OBITUARY: Edmund Hall

Sent in by Les Gustafson

A belated obituary notice, as Edmund passed away last Summer, just a few days short of his 90th birthday. He is shown above with his team, the Holy Cross Demons of Wallsend on Tyne. His name may not be known to many in the sport unless they have visited the Newcastle CS History site, but he was contemporary in age with Len Silver, and Edmund showed the same flair for organization of the sport in post-war Tyneside as did Len in London (they may even have met, as Edmund made frequent trips to London to visit relatives, and spectated at a number of East London circuits – although didn’t pluck up the courage to ask to be allowed on the track). He marveled at the facilities which the London clubs enjoyed in the 1940s, compared to the spartan tracks in the North East, and he was impressed, when he attended a Northumbria Vikings match at their Cramlington base not long after it was constructed, to see how the modern-day sport had developed.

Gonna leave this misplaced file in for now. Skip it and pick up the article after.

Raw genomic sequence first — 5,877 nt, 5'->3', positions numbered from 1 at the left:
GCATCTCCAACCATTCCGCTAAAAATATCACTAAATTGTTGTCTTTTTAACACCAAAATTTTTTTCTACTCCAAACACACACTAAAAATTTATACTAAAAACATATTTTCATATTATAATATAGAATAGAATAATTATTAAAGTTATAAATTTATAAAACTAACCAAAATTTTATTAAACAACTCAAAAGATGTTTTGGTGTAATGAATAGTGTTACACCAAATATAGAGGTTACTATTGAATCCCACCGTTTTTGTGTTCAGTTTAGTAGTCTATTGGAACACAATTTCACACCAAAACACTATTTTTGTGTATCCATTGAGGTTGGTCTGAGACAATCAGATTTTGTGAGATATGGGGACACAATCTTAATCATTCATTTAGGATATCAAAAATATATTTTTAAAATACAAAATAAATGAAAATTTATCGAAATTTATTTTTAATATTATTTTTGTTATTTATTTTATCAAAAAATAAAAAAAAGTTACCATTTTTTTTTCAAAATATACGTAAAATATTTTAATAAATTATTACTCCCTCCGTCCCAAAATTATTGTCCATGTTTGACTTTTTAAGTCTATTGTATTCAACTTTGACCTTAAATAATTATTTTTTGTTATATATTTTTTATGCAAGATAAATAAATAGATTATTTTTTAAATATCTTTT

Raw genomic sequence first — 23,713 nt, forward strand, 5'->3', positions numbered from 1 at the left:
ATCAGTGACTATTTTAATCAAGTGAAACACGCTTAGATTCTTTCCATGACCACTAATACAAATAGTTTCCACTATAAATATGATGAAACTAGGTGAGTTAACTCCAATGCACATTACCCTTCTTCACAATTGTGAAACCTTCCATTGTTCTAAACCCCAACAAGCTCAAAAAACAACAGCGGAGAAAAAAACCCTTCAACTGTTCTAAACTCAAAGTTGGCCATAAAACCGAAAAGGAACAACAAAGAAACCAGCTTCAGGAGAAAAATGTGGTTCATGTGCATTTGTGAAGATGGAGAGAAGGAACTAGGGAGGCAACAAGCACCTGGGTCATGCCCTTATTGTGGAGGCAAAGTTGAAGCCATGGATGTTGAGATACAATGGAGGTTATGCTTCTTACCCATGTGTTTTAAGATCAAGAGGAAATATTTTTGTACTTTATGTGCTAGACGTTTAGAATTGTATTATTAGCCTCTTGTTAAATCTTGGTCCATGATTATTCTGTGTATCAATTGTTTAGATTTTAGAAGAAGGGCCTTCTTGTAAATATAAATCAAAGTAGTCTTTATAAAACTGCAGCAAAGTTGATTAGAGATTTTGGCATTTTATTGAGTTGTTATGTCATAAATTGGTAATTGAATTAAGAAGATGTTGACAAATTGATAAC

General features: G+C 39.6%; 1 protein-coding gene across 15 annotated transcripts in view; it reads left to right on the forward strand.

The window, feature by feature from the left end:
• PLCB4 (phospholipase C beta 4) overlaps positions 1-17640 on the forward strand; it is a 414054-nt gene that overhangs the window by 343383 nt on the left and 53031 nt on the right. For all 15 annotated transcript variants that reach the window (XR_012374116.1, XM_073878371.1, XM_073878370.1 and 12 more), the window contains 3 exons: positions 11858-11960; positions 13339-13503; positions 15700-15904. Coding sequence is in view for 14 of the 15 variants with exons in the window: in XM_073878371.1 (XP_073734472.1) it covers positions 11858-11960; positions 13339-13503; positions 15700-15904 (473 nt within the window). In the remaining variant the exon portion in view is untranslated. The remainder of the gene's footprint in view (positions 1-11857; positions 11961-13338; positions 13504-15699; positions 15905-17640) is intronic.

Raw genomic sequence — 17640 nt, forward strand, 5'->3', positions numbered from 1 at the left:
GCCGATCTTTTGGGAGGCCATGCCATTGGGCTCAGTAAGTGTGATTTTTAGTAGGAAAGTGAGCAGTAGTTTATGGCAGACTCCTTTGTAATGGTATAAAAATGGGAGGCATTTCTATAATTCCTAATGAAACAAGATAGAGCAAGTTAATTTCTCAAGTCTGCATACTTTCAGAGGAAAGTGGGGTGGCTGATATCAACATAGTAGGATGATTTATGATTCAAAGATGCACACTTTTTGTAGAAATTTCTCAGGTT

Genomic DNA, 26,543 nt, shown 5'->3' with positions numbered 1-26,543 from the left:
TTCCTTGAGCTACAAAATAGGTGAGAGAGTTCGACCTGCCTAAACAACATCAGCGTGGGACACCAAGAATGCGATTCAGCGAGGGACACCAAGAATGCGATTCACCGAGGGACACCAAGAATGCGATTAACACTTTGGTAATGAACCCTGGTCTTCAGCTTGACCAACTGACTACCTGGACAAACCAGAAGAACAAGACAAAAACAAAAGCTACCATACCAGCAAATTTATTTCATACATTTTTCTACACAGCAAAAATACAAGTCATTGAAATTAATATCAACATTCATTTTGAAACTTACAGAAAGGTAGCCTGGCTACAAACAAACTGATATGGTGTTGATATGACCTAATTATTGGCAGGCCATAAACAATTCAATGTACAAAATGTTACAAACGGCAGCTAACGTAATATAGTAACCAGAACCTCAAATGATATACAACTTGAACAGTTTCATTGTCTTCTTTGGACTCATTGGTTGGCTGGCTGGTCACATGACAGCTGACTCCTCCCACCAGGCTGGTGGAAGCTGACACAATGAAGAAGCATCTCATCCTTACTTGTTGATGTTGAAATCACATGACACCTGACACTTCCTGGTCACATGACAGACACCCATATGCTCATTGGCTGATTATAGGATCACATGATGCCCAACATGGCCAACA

His time in the sport was relatively short, curtailed by the dreaded National Service and then by the demise of Newcastle Speedway, which also sent the pedal variety of the sport on Tyneside into hibernation for fifteen years, but his contribution in those early years was vital to the birth of the sport, and his recollections of the period provided vital information about the sport’s early years.

Edmund Hall (5th from the left in the photo, the tall guy in lighter–coloured overalls, cradling the helmet)
Visit by Edmund Hall (seated on the right) to a Northumbria v Sheffield match a while back. He was accompanied to Cramlington by Archie Cooper on his left, another veteran of postwar Tyneside CS and who was a member of the touring party which raced on South London tracks at Easter 1950.